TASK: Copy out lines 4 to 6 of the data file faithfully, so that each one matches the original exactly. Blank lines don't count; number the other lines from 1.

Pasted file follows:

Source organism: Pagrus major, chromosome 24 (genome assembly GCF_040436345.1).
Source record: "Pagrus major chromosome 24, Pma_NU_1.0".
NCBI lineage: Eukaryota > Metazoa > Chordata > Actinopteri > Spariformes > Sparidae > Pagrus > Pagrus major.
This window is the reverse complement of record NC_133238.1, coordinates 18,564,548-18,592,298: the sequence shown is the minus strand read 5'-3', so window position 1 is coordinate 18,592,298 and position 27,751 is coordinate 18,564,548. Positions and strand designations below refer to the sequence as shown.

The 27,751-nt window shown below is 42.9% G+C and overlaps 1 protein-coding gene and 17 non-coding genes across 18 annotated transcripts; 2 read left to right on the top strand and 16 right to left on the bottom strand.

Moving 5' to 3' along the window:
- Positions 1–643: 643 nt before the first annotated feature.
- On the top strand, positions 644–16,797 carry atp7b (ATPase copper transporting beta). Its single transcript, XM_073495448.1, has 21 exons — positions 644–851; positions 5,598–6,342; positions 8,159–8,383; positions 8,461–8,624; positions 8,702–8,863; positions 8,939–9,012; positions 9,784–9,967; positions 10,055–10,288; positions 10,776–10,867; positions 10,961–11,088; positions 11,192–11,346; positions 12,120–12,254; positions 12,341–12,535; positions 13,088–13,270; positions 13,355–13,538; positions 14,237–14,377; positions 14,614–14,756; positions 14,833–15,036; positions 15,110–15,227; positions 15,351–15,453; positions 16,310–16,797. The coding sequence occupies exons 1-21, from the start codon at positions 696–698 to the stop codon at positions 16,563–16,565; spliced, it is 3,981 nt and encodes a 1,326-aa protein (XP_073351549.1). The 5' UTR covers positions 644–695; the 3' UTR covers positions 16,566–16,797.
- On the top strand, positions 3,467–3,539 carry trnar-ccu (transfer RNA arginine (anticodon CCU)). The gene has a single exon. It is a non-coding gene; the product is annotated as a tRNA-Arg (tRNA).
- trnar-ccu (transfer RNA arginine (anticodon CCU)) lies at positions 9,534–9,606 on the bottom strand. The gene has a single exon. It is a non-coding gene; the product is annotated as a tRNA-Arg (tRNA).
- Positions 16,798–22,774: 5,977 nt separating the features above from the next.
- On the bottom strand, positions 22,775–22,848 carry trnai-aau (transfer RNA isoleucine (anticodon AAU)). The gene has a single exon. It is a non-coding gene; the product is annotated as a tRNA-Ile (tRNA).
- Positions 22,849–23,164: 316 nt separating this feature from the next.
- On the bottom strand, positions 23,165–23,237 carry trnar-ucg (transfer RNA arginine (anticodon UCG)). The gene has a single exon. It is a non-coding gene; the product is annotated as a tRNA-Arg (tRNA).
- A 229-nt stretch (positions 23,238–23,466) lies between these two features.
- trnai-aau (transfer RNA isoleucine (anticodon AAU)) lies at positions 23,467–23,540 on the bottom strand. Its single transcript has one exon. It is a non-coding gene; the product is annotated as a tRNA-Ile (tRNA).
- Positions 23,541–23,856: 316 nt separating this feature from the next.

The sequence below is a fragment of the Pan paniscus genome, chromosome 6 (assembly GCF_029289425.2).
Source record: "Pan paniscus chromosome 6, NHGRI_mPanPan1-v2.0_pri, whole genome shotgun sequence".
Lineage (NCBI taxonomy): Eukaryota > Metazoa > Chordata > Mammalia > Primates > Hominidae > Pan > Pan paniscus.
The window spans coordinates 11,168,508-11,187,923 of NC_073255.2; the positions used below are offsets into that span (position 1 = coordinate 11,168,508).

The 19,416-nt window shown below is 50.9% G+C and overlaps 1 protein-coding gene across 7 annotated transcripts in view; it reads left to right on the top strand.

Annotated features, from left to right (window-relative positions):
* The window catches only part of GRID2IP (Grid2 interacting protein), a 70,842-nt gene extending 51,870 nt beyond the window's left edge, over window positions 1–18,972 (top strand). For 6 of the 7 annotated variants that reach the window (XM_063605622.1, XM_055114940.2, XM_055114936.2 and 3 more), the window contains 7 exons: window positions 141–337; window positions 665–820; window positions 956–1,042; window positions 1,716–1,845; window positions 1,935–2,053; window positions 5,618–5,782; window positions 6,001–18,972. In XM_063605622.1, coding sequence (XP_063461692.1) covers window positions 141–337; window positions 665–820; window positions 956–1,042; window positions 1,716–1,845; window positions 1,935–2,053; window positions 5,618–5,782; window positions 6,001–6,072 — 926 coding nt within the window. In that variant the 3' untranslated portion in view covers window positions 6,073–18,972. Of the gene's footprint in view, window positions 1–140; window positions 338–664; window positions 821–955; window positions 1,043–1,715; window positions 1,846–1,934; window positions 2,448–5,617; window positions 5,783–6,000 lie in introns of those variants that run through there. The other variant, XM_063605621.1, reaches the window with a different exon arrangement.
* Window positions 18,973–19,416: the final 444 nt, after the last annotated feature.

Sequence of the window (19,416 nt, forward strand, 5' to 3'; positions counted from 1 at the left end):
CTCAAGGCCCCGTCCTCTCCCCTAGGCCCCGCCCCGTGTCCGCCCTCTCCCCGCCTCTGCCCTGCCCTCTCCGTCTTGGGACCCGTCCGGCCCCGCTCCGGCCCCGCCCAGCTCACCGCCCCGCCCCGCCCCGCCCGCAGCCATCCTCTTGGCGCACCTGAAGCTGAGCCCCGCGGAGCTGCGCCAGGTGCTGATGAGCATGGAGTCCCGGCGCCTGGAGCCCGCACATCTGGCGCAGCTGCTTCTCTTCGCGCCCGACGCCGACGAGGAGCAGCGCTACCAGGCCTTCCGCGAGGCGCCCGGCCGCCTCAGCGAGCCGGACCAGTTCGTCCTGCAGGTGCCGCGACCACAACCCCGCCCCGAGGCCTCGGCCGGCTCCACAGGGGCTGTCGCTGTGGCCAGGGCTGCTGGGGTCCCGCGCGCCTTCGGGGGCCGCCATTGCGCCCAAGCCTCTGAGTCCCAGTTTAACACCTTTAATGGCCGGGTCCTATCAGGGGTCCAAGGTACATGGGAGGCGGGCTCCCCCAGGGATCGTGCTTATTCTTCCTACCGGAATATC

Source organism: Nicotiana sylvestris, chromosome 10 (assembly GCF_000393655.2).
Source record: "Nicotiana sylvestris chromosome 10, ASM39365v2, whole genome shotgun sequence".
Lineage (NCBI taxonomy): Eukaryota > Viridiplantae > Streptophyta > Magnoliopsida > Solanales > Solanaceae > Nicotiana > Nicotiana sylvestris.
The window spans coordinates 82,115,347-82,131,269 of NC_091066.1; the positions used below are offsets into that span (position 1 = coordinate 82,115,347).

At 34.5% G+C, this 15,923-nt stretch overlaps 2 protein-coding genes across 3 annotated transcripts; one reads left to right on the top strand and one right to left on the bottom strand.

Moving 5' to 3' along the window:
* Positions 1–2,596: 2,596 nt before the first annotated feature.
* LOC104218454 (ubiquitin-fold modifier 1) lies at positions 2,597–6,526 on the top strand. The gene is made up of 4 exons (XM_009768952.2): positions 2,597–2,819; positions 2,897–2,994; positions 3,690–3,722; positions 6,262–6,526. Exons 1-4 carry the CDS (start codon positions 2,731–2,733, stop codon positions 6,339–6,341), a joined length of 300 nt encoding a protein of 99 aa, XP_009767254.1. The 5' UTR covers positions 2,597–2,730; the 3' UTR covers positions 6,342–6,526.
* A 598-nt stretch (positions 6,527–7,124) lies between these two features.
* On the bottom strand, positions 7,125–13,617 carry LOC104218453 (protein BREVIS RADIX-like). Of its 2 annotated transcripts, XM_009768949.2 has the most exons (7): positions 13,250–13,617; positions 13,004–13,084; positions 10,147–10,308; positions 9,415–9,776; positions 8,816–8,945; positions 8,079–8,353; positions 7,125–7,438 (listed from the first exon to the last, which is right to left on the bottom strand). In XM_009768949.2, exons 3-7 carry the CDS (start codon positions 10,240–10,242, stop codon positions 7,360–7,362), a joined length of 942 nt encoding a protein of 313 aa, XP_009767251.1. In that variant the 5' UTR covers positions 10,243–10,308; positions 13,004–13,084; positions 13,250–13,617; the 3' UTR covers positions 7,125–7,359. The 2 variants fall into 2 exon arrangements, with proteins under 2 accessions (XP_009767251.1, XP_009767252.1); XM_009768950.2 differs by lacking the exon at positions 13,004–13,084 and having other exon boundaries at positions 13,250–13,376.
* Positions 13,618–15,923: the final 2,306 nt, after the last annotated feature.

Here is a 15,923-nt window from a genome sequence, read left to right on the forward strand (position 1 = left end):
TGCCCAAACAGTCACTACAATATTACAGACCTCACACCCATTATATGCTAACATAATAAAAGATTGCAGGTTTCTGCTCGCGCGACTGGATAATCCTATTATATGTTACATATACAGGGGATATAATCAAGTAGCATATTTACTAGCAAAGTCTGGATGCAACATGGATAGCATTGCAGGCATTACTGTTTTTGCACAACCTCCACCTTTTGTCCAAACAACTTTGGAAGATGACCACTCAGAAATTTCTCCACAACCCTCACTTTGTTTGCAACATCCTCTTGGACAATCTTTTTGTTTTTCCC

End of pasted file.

This window is the reverse complement of record NC_133238.1, coordinates 18,564,548-18,592,298: the sequence shown is the minus strand read 5'-3', so window position 1 is coordinate 18,592,298 and position 27,751 is coordinate 18,564,548. Positions and strand designations below refer to the sequence as shown.

The 27,751-nt window shown below is 42.9% G+C and overlaps 1 protein-coding gene and 17 non-coding genes across 18 annotated transcripts; 2 read left to right on the top strand and 16 right to left on the bottom strand.

Moving 5' to 3' along the window: